B1G Ten Tour -- Football Will Be Just Fine


Posted May 9, 2013


Despite some extremely poor showings on the field for Big Ten football in recent memory, the league has plenty of reasons to believe that it’s positioned to get things turned back around soon. Watch out SEC.


By Phil Harrison
Follow me@PhilHarrisonCFN

Big Ten Football Is Just Fine:

Unless you are more stubborn than a mule with an axe to grind, you have probably finally -- if not mercifully -- surrendered to the idea that the Big Ten is in a downturn. The fact is, it’s been down as long as the SEC has been up. From a lack of national titles, to flops in almost every big game that has mattered recently, to a precipitous drop in NFL draft picks, your arm has gone from one needing twisted to believe such things, to one slouched down at the side after a shrug of concession.

But all is not lost in the Midwest.

In the event that you missed it this week, the St. Louis Post-Dispatch broke news that the Big Ten makes a lot of dough. More dough in fact than, well, anyone in the college-pigskin business. That leaves us all to ponder why the league can’t be more competitive than what we’ve witnessed for nearly a decade. If you fall in that camp, don’t give up just yet because there's plenty of reasons to believe the conference will be just fine.

Yeah the SEC is renting out real estate at the top of the polls and collecting more crystal than a bushel of wedding showers, but the world was once flat, humans couldn’t fly (at least voluntarily) and connecting to the internet once involved strange squealing beeps and honks. The point is, we need to all remember that these things do run in cycles despite the unending seven-year spin of dirty laundry the SEC has thrown out at other conferences. After all, the SEC won’t win every national championship from here until the apocalypse. Right?

Sure. Stay with me here.

What better place to start than what makes the world go round? Money. It has literally reshaped television, advertising, and the entire landscape of college football -- and it’ll continue to do so. That’s good news for Jim Delany’s puppet show by anyone’s figurative or literal account.

Though it was heckle at first sight, the league was the first to trail-blaze a course to the launch of its own network, has continued to turn on television sets, and sits in the footprint of many population centers, even with more and more folks deciding to move to the south and west. Oh, and there are other mega media markets on the way with the New York and DC/Baltimore areas once Rutgers and Maryland join the secret society in 2014. The addition of those markets should only sweeten the pot once a new television deal is brokered in 2016.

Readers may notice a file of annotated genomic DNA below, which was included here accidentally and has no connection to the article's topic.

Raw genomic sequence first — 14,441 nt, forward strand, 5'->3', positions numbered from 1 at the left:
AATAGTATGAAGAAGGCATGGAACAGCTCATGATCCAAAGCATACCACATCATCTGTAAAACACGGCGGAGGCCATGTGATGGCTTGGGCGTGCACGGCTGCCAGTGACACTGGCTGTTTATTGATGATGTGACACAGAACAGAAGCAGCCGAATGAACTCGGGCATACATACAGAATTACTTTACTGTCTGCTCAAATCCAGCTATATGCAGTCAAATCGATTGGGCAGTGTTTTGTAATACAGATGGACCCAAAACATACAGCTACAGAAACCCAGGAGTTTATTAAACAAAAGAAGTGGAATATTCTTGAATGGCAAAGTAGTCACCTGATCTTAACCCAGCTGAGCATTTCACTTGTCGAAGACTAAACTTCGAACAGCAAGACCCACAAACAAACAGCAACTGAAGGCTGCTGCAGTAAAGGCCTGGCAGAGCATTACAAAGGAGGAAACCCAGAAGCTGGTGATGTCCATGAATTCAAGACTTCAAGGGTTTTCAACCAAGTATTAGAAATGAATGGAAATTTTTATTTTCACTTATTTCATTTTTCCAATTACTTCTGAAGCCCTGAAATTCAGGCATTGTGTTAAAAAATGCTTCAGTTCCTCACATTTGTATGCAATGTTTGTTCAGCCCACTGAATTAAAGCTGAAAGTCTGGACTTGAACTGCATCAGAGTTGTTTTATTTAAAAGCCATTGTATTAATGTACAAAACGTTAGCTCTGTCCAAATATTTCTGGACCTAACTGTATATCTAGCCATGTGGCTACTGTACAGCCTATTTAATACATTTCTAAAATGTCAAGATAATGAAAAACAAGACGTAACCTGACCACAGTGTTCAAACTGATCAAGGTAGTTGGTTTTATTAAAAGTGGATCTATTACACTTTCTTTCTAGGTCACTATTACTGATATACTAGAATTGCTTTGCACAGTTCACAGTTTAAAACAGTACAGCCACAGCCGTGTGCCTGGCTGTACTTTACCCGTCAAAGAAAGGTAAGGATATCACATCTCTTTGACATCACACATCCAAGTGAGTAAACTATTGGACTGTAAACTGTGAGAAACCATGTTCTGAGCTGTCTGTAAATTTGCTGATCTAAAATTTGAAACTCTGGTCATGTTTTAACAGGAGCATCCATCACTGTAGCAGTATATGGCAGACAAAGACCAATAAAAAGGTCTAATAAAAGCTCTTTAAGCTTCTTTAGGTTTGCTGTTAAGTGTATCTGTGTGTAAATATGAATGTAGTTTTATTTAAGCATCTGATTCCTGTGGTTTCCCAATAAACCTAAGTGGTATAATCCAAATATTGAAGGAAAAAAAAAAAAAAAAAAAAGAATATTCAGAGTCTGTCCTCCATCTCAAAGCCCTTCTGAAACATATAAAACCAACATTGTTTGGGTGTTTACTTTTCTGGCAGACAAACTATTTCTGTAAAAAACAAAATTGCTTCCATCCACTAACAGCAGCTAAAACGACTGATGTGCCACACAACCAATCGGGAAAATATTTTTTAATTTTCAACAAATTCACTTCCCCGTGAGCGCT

Cha-ching. Ba-da-bing.

Quite simply put, there are two leagues that are fat cats. It’s the Big Ten and the SEC, and then everyone else. It’s the reason why nary a team has defected from the two financial engines, and aren’t planning to anytime soon.

That’ll play.

But finances only take you so far. You can’t just stuff a wad of cash under the mattress and sit on it. The name of the game is investing and the league is beginning to understand Economics 101 by getting on board with the hiring of head coaches and the pay scales associated with their entire staff. Ohio State paid big bucks to bring in Urban Meyer and his posse that includes four former head coaches, while Michigan also opened up the checkbook with Brady Hoke and his assistants, led by defensive partner in crime Greg Mattison.

Don’t think it has gone unnoticed either. If other fine institutions in the bratwurst and beer belt want to stay competitive, they will be forced to keep up or be left in the dust. And if the amount of cash associated with the hiring of new Purdue head coach Darrell Hazell and his staff are any indication, keep up they will.

It doesn’t stop there. Recruiting -- which is the backbone of any program -- also seems to be on the rise with the talents of these new coaching trees. The two behemoth Big Ten programs, Ohio State and Michigan for instance, are pulling in classes and talents that have been lacking over the last few years. So much so that the two programs are finding themselves in the same neighborhoods and living rooms as the big, bad SEC schools.

The programs are becoming national again rather than regional, and the front doors of blue-chip recruits are beginning to be answered with a smile more often. And in case you haven't noticed, the Big Ten is winning a good portion of those battles. Kids from SEC country are deciding to brave winter’s chill, and that too means that the poor showings in those bright-light games could be ready to finally thaw. It might be Michigan and Ohio State leading the charge, but as those two go, so too will the rest of the Delanys’ … er Jones’.

You get it right? The ingredients are all there, they just need a little time to bake into a scrumptious souffle now. The oven has been preheated and the timer set.

So enjoy the ungodly amount of time in the sun SEC, because the Big Ten is getting its sea-legs back. It might not be an overnight sailing, but as sure as the wind blows, this ship is coming into the harbor to deliver some hardware of its own. You might even say it’s a new world that’s the stuff of Leaders and Legends -- or something like that.


Phil is the lead Big Ten columnist for CFN. Follow him @PhilHarrisonCFN